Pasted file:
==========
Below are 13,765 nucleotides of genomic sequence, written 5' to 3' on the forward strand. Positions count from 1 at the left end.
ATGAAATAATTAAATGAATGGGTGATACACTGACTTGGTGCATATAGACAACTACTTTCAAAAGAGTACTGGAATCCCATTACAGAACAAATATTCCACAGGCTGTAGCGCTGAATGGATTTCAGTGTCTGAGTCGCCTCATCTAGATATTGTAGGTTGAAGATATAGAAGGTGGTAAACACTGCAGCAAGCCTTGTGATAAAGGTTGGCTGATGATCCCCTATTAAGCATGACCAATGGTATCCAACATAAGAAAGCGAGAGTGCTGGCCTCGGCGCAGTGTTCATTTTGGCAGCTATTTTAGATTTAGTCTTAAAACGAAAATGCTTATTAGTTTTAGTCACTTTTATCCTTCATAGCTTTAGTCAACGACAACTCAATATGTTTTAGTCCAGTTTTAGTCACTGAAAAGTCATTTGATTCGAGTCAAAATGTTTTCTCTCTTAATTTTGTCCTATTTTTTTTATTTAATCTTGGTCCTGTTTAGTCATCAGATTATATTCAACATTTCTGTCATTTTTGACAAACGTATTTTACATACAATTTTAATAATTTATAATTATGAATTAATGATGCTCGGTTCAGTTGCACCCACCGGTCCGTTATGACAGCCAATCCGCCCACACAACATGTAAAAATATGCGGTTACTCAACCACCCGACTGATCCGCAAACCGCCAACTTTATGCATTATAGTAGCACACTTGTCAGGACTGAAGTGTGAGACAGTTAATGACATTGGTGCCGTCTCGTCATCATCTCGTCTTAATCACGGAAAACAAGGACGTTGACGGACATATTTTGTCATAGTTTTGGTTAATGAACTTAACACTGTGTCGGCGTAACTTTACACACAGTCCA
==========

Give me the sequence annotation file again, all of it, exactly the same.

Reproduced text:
Below are 13,765 nucleotides of genomic sequence, written 5' to 3' on the forward strand. Positions count from 1 at the left end.
ATGAAATAATTAAATGAATGGGTGATACACTGACTTGGTGCATATAGACAACTACTTTCAAAAGAGTACTGGAATCCCATTACAGAACAAATATTCCACAGGCTGTAGCGCTGAATGGATTTCAGTGTCTGAGTCGCCTCATCTAGATATTGTAGGTTGAAGATATAGAAGGTGGTAAACACTGCAGCAAGCCTTGTGATAAAGGTTGGCTGATGATCCCCTATTAAGCATGACCAATGGTATCCAACATAAGAAAGCGAGAGTGCTGGCCTCGGCGCAGTGTTCATTTTGGCAGCTATTTTAGATTTAGTCTTAAAACGAAAATGCTTATTAGTTTTAGTCACTTTTATCCTTCATAGCTTTAGTCAACGACAACTCAATATGTTTTAGTCCAGTTTTAGTCACTGAAAAGTCATTTGATTCGAGTCAAAATGTTTTCTCTCTTAATTTTGTCCTATTTTTTTTATTTAATCTTGGTCCTGTTTAGTCATCAGATTATATTCAACATTTCTGTCATTTTTGACAAACGTATTTTACATACAATTTTAATAATTTATAATTATGAATTAATGATGCTCGGTTCAGTTGCACCCACCGGTCCGTTATGACAGCCAATCCGCCCACACAACATGTAAAAATATGCGGTTACTCAACCACCCGACTGATCCGCAAACCGCCAACTTTATGCATTATAGTAGCACACTTGTCAGGACTGAAGTGTGAGACAGTTAATGACATTGGTGCCGTCTCGTCATCATCTCGTCTTAATCACGGAAAACAAGGACGTTGACGGACATATTTTGTCATAGTTTTGGTTAATGAACTTAACACTGTGTCGGCGTAACTTTACACACAGTCCA